Leaders strive for solutions to suicides in Far North
Published Wednesday, January 25, 2017 8:21PM EST
Last Updated Thursday, January 26, 2017 7:45AM EST
The Quebec government is holding public hearings this week on how to improve living conditions and access to social services for indigenous communities throughout the province.
One of the largest concerns at the talks is a a recent string of suicides in the far north.
Earlier this month a coroner released a report after five suicides in an Innu community near Sept Iles.
He confirmed the suicides in Uashsat Mak Mani-Utenam were all "avoidable," and pointed to substance abuse, and high rates of unemployment, as significant problems in the community.
Native Affairs Minister Geoff Kelley said the suicides are also the result of the lack of access to education, and to health and social services.
He invited indigenous community groups and native leaders to tackle the issues at round-table discussions in Quebec City.
We have the report of the coroner, already my colleague Lucie Charlebois is at work with the federal government to follow up on those recommendations. But we're looking at other elements to develop a more fully-fleshed out social development plan for the First Nations and Inuits of Quebec," said Kelley.
Among those recommendations are developing rehabilitation programs, programs to offer family therapy, and employing Innu speakers at a suicide helpline.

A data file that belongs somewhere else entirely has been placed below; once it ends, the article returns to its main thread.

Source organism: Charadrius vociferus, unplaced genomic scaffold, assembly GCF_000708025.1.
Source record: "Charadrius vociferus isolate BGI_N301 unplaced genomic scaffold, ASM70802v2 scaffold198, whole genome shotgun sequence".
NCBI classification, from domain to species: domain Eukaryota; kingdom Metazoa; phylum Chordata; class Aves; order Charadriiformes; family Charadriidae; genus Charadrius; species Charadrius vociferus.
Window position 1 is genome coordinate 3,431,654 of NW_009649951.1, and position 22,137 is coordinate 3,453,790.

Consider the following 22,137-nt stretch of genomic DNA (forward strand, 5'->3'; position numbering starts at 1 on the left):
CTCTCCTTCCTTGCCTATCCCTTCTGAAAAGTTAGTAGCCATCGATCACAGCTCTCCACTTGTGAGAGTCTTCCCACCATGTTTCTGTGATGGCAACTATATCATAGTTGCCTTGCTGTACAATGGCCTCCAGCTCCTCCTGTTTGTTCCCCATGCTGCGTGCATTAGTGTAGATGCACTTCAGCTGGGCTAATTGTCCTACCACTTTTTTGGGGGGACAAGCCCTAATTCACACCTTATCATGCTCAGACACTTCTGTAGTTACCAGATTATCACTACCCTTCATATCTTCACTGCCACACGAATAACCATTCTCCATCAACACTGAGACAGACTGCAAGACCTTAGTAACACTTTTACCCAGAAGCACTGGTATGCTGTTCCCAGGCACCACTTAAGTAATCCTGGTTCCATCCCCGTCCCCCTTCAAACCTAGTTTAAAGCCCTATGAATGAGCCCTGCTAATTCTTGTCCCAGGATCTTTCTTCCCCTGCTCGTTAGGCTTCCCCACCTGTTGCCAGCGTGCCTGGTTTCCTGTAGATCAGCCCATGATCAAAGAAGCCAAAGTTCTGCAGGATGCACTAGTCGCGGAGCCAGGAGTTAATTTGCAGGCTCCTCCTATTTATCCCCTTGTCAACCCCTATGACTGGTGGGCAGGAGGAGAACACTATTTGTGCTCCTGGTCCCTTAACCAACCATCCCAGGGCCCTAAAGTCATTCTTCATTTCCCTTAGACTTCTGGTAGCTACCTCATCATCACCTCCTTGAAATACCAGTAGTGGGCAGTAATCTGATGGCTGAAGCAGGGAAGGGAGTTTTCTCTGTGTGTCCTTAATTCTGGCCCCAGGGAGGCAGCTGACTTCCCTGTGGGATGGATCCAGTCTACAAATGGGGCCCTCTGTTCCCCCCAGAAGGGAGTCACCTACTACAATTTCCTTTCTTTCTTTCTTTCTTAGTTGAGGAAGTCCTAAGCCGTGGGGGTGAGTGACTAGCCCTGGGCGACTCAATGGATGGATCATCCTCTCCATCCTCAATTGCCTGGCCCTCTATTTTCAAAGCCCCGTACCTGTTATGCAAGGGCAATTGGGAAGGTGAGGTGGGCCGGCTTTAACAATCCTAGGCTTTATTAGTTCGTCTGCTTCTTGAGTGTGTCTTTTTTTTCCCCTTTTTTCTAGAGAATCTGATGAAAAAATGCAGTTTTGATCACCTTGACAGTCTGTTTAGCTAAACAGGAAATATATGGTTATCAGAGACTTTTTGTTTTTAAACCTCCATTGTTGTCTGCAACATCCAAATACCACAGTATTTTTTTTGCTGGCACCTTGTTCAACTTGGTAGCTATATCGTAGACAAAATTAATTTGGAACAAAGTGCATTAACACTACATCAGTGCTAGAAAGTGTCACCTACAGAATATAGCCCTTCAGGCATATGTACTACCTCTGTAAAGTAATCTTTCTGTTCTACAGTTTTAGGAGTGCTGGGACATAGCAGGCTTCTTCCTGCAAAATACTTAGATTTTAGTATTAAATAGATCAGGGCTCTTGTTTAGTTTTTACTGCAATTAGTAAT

In December the provincial government launched an inquiry into the relationship between indigenous people and public services in Quebec, including police forces, correctional services, health care and social services.
The inquiry came after several native women alleged they were sexually abused by police officers in Val d'Or, but the Crown could not accumulate enough evidence, or consistency from the witnesses and victims, to prove a case.
"We have to keep faith. We have very strong women in our communities, women that have suffered and still suffer and who are very brave who denounced and are standing up for themselves and we're there standing with them as well so we hope that the government is going to hear us, us as women as well," said Cynthia Smith of the Quebec Native Women group.
Public consultations continue Thursday.